Longish. see Summary at bottom.
A RDBMS stands for relational database management system. It's a system to manage a relational data base. The data is stored there. The data. It doesn't say business logic.
What does business logic mean, really? To me, it's description of business processes in logical terms.
Processes are those business activities that occur regularly, enough that they are no longer ad hoc. These are different for every business.
Let me put my business cap on and explain what business means here. To some, this may come as a surprise.
Business is the sum of the activities performed to achieve the creation of value, and more specifically value that can be traded. This could mean making combine harvesters, tuna sandwiches, or providing banking services. In most of the countries of the world, even those in non-capitalistic systems, people like to get the most value for their money, and therefore there is competition between different providers of these valued goods and services. The competition generally hinges on price, quality, and availability.
Quick detour: You need 40 million rivets in 2 days, you're not going to order from some guy on the internet with a paypal account, no matter how much cheaper his price is than that of your normal vendor.
As you can imagine, the processes involved in making this "value" mostly live in the executive heads. Some of that is put on paper and used as company policies and procedures. Some of that lives in the heads of corporate counsel. A lot of that lives in the head of the people running the divisions, departments, teams, and those running the machines, the cash registers, the ovens, the trucks. A small subset of that ever makes it down on the business requirements for software, and an even smaller subset of that is accurate by the time it's implemented in computer systems.
In the end, the business logic that you see in code is not that which runs a business, it is that which runs the application for the business. The actual brains inside actual people hold the actual business processes, and they have no problem understanding that the process in their brain is more accurate than the process in the computer. As an aside, you could probably not run the business if all you had were the policies and procedures of most corporations. Very often these are grossly inaccurate, despite herculean efforts.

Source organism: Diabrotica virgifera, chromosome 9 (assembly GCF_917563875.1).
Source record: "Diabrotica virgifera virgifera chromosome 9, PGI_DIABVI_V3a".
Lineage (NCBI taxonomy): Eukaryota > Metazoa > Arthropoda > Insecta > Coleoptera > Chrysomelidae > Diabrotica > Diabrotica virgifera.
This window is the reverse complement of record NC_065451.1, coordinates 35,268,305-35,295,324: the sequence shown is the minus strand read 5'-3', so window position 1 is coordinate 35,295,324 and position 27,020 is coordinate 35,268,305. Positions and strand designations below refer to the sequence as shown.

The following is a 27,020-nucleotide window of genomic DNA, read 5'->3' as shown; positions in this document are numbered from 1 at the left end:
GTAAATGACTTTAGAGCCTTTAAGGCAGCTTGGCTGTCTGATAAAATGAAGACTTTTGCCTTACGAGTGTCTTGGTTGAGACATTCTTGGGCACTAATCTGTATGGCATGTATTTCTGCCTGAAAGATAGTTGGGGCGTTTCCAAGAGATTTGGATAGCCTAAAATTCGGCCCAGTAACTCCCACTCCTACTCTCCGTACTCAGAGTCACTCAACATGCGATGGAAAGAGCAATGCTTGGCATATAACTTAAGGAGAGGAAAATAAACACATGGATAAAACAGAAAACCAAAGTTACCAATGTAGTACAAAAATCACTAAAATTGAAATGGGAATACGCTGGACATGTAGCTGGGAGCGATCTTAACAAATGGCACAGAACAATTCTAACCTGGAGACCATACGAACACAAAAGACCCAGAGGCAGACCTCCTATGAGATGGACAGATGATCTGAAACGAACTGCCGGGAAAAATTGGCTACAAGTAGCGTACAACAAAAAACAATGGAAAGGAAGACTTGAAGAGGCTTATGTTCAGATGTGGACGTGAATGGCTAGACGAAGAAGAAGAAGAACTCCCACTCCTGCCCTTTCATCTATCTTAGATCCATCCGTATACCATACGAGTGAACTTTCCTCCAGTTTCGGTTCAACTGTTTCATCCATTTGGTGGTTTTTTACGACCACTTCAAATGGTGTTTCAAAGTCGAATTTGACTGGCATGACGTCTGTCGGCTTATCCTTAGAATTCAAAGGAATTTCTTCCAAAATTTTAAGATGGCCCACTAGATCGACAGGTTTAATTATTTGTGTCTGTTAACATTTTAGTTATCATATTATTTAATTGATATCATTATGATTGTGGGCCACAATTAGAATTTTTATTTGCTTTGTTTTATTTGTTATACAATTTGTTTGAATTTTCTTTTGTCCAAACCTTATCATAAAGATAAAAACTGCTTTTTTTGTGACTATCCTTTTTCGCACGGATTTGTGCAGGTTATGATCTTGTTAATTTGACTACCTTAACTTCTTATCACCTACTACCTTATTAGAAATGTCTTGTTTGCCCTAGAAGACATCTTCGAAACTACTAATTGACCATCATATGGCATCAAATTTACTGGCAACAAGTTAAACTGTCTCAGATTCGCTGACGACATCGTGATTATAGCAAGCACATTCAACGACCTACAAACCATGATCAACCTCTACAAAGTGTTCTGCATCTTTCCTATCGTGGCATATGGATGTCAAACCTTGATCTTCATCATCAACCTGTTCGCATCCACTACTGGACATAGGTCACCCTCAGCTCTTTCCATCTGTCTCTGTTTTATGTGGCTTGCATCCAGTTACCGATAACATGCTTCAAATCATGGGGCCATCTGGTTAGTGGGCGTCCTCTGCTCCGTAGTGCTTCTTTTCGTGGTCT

So in the end, it is the application logic that is coded into the software. And people want to put that into the database, because database management system vendors have made grandiose claims.
I say no. I say application logic stays inside the application. The data goes in the database, in a very normalized way, and then gets ETL'd to the datawarehouse for reporting and drilling and rolluping and pivoting and cubing.
I also say that the data outlives the application, so the data normalization effort should not be application specific, and not even business-specific, but rather should be business-general. Do you store state codes? You should use INCITS 38:2009 (http://www.census.gov/geo/www/ansi/statetables.html) because that's portable across businesses. This also makes it easier for multiple applications to manipulate the data.
If you treat the database as part of the code of the application, from the tables layout to the triggers, stored procedures, and data formats, you're essentially using the enterprise database as a glorified BerkleyDB, which is a glorified flat files structure, which is really just persisted lists. This is essentially what NoSQL is doing: going back to the roots, but doing it in a multi-process, persisted, failure-tolerant manner.
No, you need to treat the data base as a common repository of data for multiple applications, both current and future. Now we come to the crux of my argument. Business processes change with the vagaries of the market, politics, and fashion. Very often they change faster than what coders can manage with computer-science-grade languages (Java, C#, C++ etc) and end up being written in VBA in excel spreadsheets in the accounting or marketing department. (And only if it can't be expressed in fancy vlookups...)
The data doesn't change much if it's well organized. The business logic changes very fast. By putting business logic in the database, you make the database less valuable, because it will become obsolete and inaccurate sooner.
Data must outlive the application because business processes live in the application and business processes change much more often. Including business logic in the database is bad for its longevity and overall value.
I've done my share of dba-ing and I've read the answers at dba.se but in all honesty what they're talking about is data-integrity issues and performance issues. I completely agree that people who touch corporate data should know what they're doing, whether dba or programmer or SAS senior analyst with read/write access.
I also noted that they recommend coders know SQL. I agree. It's a computer programming language, so I don't see why computer programmers would not want to know it.
Later on, after thinking about it
I think the middle ground is to make an API, and have that API manage the data flow to and fro. If you can't allow apps to connect directly to tables, at least you can make the access mechanism be in modern languages.